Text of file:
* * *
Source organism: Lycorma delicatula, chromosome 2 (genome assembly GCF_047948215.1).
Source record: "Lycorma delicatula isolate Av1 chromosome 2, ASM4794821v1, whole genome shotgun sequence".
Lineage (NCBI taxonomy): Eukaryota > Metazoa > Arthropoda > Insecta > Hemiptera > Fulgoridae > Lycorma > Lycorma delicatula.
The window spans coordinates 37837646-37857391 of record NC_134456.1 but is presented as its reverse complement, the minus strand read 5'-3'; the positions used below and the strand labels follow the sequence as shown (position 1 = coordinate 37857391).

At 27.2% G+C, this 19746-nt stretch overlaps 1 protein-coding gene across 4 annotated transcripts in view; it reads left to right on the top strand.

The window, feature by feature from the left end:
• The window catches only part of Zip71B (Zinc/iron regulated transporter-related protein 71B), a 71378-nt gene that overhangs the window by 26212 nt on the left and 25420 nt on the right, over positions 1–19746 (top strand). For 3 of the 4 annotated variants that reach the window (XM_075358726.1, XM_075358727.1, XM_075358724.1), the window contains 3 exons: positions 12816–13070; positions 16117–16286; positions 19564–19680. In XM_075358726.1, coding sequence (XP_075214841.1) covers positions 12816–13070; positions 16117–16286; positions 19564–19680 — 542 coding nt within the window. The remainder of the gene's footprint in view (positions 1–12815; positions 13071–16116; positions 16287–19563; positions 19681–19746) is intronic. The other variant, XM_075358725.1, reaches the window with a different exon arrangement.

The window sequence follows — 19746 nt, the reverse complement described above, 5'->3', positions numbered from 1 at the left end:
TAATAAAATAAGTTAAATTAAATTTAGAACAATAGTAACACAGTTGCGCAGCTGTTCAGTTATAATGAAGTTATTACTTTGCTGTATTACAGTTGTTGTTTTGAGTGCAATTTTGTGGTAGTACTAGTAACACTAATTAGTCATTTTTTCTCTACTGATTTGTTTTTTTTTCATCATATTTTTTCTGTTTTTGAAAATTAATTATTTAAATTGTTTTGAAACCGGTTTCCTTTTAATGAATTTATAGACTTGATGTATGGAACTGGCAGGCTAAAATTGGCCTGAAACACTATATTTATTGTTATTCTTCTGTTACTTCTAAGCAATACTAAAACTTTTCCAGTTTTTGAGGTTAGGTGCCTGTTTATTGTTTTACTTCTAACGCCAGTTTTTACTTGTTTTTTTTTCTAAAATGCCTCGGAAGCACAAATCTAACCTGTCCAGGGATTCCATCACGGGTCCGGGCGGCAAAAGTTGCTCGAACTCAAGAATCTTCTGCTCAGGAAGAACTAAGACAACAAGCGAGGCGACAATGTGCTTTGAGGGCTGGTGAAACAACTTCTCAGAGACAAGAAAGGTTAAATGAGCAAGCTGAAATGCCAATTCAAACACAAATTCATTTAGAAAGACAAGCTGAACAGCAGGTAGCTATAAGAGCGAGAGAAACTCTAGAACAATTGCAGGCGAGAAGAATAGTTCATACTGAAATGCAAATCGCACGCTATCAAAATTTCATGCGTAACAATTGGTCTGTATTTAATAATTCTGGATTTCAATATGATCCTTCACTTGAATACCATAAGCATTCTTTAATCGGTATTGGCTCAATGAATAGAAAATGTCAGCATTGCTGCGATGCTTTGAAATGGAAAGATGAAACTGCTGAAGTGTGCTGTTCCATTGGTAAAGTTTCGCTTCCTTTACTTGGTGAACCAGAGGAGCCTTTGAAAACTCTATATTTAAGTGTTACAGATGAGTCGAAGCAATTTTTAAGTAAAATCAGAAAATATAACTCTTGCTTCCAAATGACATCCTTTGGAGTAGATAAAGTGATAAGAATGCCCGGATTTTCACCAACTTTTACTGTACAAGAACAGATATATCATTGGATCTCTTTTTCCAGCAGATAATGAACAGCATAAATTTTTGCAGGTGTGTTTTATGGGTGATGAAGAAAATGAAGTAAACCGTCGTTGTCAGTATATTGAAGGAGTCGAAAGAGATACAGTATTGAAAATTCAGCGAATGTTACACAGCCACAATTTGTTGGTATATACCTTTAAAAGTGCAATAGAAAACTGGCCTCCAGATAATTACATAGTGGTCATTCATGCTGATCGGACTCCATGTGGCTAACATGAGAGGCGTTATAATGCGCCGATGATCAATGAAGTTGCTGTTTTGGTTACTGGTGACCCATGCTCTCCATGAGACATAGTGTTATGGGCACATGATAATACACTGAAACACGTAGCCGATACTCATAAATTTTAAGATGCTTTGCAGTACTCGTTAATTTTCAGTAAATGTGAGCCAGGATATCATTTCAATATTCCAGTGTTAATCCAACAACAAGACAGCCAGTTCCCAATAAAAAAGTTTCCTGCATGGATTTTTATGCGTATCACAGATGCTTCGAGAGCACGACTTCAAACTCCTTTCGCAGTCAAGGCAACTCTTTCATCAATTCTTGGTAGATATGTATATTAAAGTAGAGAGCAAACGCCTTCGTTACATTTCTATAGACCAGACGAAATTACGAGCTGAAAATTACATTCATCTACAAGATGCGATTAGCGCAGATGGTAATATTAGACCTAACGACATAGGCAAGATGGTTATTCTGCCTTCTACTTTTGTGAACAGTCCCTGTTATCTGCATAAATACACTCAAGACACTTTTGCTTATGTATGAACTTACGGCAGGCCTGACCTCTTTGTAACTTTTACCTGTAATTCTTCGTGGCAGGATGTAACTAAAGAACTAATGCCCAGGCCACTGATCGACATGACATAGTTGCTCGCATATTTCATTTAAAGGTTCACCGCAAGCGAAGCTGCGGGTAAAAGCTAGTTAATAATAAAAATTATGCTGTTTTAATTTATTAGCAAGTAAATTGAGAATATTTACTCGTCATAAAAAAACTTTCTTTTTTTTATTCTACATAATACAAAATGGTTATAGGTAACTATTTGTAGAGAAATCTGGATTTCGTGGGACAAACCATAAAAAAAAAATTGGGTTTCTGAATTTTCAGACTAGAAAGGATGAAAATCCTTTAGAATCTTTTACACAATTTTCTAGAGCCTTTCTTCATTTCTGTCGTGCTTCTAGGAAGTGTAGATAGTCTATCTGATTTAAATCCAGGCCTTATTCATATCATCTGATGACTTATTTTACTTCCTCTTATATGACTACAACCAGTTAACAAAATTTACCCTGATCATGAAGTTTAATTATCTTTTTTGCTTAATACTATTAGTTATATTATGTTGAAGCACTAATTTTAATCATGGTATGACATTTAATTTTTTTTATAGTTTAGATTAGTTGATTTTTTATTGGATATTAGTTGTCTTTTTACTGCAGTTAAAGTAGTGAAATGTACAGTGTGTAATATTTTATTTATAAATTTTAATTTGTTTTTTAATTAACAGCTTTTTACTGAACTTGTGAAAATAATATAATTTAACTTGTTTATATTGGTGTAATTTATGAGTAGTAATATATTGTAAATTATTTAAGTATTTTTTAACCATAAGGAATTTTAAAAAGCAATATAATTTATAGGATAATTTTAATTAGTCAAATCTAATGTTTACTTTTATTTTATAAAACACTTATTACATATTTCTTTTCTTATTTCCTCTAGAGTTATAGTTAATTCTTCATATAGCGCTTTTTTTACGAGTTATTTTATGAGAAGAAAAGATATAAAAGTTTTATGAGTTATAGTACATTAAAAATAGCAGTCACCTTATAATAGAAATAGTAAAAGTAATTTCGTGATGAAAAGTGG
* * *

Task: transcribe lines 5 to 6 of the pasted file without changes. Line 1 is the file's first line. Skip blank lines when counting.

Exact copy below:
At 27.2% G+C, this 19746-nt stretch overlaps 1 protein-coding gene across 4 annotated transcripts in view; it reads left to right on the top strand.

The window, feature by feature from the left end: